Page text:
Various Artists

no99: No Music Festival, 1999

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The second edition of the No Music Festival was held in London, Ontario (home of the Nihilist Spasm Band), from April 8 to 10, 1999. The three-day noise extravaganza was recorded and the label Entartete Kunst Recordings released a five-CD document of the event. That's over six hours of material, accompanied by a 16-page booklet filled with photos and comments from the organizers and some of the participating players, which included that year Ken Vandermark, Fred Van Hove, Borbetomagus, Alan Licht, Michael Snow, Jim O'Rourke, and many more, along with the Nihilist Spasm Band (Bill Exley, Art Pratten, John Boyle, John Clement, Hugh McIntyre, and Murray Favro), of course.

The No Music Festival was structured in two parts: evening showcases and late-night "interplays." Excerpts from the showcases are found on the first three discs. The premiere duo of Ken Vandermark (tenor saxophone) and free jazz legend Fred Van Hove (pipe organ) is a delight. Their 45-minute set is an occasion to hear both players in a very unusual setting, outside any reference to jazz. The organ had a very delicate sound that set the mood for a not too noisy and very enjoyable improv. Worth of note are the performances of Borbetomagus (this one will get rid of any wallpaper-scraping job), the pairing of guitarist Alan Licht and conceptual artist/pianist Michael Snow (heard here on Fender Rhodes), and the first ever performance of 14-year old Californian noise guitarist Jon Borges. The Nihilist Spasm Band delivers an average performance highlighted by guest appearances from Licht and Masaki Ohno (of Solmania).

Disc four and five collect excerpts from the "interplay" sessions, collective jams where musicians are invited to form small ad hoc groups. These events are often the occasion to hear musicians on unusual instruments (Michael Snow and Jim O'Rourke played drums, Fred Van Hove took out his accordion) and settings. Ken Vandermark proved very creative in non-jazz settings, as testifies his quartet with Licht, O'Rourke, and NSB's John Clement and his "three tenors" stunt with Borbetomagus' Jim Sauter and Don Dietrich. The same Dietrich got into an exciting wall of sound with Donald Miller and Ohno. O'Rourke on unamplified guitar and noisician Knurl played a very funny David vs. Goliath game with Miller switching Knurl's amplifier on and off. On a softer side, Vandermark and Van Hove came back for a surprising clarinet/accordion duet and the latter sat down at the piano for a duet with NSB's Art Pratten.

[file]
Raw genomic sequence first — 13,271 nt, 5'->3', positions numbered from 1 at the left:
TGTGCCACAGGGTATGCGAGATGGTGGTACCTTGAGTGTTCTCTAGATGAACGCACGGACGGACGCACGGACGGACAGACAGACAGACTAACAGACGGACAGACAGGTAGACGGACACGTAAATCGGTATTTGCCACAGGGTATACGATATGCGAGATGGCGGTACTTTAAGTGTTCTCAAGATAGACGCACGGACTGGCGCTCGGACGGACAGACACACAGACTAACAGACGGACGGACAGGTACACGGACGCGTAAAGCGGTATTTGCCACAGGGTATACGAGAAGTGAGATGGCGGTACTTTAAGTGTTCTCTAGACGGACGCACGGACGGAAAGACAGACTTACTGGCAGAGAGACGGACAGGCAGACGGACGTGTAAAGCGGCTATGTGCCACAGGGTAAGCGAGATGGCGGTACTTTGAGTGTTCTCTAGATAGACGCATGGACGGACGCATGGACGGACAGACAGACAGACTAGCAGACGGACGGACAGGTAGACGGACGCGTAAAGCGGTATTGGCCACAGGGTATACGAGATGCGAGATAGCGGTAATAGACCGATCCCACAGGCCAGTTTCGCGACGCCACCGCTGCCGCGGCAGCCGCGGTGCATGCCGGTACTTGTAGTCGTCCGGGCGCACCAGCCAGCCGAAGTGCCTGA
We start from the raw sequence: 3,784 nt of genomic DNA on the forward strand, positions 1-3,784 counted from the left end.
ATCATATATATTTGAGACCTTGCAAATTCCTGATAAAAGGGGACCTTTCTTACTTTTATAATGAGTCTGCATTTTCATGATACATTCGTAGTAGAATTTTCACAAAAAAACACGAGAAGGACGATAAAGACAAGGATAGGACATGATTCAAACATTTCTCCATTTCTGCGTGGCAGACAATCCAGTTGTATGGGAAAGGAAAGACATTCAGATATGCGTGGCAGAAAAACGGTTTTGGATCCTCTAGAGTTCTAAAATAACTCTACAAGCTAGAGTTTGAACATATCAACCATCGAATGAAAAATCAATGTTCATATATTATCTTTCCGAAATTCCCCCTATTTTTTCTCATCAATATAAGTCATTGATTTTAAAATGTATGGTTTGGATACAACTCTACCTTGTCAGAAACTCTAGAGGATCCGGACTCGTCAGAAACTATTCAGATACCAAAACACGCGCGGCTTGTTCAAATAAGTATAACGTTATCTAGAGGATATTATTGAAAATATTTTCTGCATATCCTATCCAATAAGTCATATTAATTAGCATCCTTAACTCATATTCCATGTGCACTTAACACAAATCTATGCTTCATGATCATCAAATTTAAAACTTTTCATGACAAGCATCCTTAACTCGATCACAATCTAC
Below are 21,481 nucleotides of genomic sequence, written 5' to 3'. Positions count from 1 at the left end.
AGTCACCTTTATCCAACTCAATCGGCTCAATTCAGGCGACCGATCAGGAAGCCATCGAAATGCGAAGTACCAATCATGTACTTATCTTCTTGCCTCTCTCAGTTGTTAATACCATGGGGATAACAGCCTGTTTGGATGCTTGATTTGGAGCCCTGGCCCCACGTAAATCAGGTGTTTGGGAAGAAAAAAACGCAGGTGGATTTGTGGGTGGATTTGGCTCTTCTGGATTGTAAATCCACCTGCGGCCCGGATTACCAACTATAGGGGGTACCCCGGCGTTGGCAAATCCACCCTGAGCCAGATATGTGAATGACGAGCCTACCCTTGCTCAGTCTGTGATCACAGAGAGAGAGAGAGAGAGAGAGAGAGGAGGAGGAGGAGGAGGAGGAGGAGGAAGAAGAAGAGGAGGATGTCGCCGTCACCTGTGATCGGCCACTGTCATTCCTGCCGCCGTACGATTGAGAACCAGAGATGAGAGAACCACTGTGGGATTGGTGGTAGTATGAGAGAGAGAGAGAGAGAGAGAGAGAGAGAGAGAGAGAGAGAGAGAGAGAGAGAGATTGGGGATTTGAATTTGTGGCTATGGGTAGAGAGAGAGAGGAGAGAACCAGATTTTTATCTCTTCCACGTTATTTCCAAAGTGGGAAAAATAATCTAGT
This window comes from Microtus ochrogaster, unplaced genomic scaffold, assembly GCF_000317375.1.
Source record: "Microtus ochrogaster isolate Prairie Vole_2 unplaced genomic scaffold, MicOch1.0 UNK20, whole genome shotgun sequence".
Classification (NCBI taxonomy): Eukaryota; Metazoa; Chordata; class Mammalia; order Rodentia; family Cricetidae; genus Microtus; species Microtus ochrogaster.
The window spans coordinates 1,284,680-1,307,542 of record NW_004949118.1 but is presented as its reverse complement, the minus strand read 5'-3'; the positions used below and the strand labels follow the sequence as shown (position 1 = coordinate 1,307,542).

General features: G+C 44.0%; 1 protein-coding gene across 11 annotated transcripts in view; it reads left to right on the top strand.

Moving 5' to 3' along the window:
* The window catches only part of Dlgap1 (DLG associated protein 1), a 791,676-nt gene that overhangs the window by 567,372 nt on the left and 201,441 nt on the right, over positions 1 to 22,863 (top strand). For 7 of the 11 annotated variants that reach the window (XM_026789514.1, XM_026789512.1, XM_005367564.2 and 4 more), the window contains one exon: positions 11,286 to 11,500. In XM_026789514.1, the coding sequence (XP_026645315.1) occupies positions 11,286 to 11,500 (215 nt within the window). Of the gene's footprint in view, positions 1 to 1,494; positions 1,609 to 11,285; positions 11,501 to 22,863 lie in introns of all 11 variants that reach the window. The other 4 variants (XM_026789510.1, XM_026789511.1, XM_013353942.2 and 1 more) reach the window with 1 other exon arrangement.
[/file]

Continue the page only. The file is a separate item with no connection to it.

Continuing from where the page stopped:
No99 is recorded proof of the festival's vitality. Sound quality is flawed at times, but it conveys a more accurate transcription of the event. Fans of Ken Vandermark need to hear his very unusual performance here. After all, the No Music Festival was about unexpected match-ups (the Vandermark/Van Hove, Licht/Snow, and Bellchamber/O'Rourke pairings were all world premieres).

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